Climate science discovers more bad news

❝ A new US government report delivers a dire warning about climate change and its devastating impacts, saying the economy could lose hundreds of billions of dollars — or, in the worst-case scenario, more than 10% of its GDP — by the end of the century.

❝ The federally mandated study was supposed to come out in December but was released by the Trump administration on Friday, at a time when many Americans are on a long holiday weekend, distracted by family and shopping…

“The global average temperature is much higher and is rising more rapidly than anything modern civilization has experienced, and this warming trend can only be explained by human activities,” NOAA’s David Easterling said…

❝ The report’s findings run counter to President Donald Trump’s consistent message that climate change is a hoax.

On Wednesday, Trump tweeted, “Whatever happened to Global Warming?” as some Americans faced the coldest Thanksgiving in over a century.

But the science explained in these and other federal government reports is clear: Climate change is not disproved by the extreme weather of one day or a week; it’s demonstrated by long-term trends. Humans are living with the warmest temperatures in modern history…

History will answer whether Trump is a pathological liar, incredibly ignorant or just a crook! Meanwhile, we need to get on with trying to turn the United States to playing a constructive and useful role in economics and environmental health.

Snopes’ Field Guide to Fake News Sites and Hoax Purveyors

Click to reach the story

I hope you’ve realized by now that Trump, the Alt-Right flavor of racists and bigots, know-nothings and nutballs, aren’t going to disappear the day after the election. Aside from deliberate hoaxters – who think they contribute to humor – the truthiness brigade of white nationalists and conspiracy nutballs will roll right along.

There are sufficient nooks and crannies in the Web and uneducated American brains to store their lies and slander for centuries. But, please, don’t get used to it. Among other resources, check in with every now and then. Please.

Piltdown Man: on the trail of the hoaxer

Charles Dawson on the left in the photo – and the oval inset

It was a shocker, no doubt about it. The Piltdown Man scandal is arguably the greatest scientific fraud ever perpetrated in the UK.

When the fake remains of our earliest ancestor were unmasked for what they really were, shame was heaped on the research establishment. But exactly 100 years to the week that this extraordinary hoax was presented to the world, the Piltdown Man “fossils” are back in the lab and the subject of serious study.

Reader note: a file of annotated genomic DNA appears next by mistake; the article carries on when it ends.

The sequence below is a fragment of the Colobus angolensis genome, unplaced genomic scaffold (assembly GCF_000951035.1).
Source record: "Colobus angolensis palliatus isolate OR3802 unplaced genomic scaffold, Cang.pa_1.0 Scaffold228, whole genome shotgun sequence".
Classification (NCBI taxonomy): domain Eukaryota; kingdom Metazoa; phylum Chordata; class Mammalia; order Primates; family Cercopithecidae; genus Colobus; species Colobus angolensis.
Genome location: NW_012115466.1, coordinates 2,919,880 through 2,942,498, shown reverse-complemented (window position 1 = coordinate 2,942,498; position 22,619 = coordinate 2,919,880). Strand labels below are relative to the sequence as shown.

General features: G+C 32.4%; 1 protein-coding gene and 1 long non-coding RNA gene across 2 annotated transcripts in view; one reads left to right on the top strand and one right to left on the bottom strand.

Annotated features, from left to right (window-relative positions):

The intention is not to try to re-authenticate them; rather, the purpose is to try to identify once and for all who was responsible for the deception.

The majority view is that it was Charles Dawson, a solicitor, antiquarian and amateur palaeontologist from the southern English county of Sussex.

He was at hand for most of the major “discoveries” at the dig sites on the edge of Piltdown village.

Most people believe his hand was responsible for planting the key faux specimens in local gravels…

But although chemical testing finally exposed the fraud in 1953, there has always been some doubt over the culprit’s true identity.

Hence, the new battery of testing now under way, which aims to close the book on the remaining uncertainty, according to Prof Chris Stringer from London’s Natural History Museum.

“What we’re trying to do is apply forensic level techniques to this material,” he told the BBC World Service Discovery programme…

You would be forgiven for thinking that the British scientific community would really have liked to pack the Piltdown specimens in a box and have them crushed. But the memory and interest is maintained, if for no other reason than the whole affair serves as a warning for how things can go horribly wrong.

That said, it proves also the power of the scientific method ultimately to find the truth. Prevalent theories stand or fall in the face of constant questioning; and although it took 40 years to finally unmask the deceit, the Piltdown claims were looking ragged long before their eventual collapse because of truly compelling discoveries made elsewhere in the world.

I’m already a forensics nut. Combine that with a detective story decades old and archaeology and I’m hooked.

It’s certainly worthwhile tracing the bits and pieces that went into this hoax. Especially if researchers can tie everything down to one person. Case closed.

Dumb crooks of the day

Police Constables Andy Clare and Steve Browett with boxes of bait for dumb fish

Police arrested 19 wanted criminals after pretending they had won free beer to trick them into coming forward.

Undercover officers with Derbyshire police sent letters to dozens of people who had evaded arrest asking them to ring a marketing company to collect a free crate of beer.

A total of 19 suspects fell for the hoax and called the number which put them through to police officers based at Chesterfield Police Station.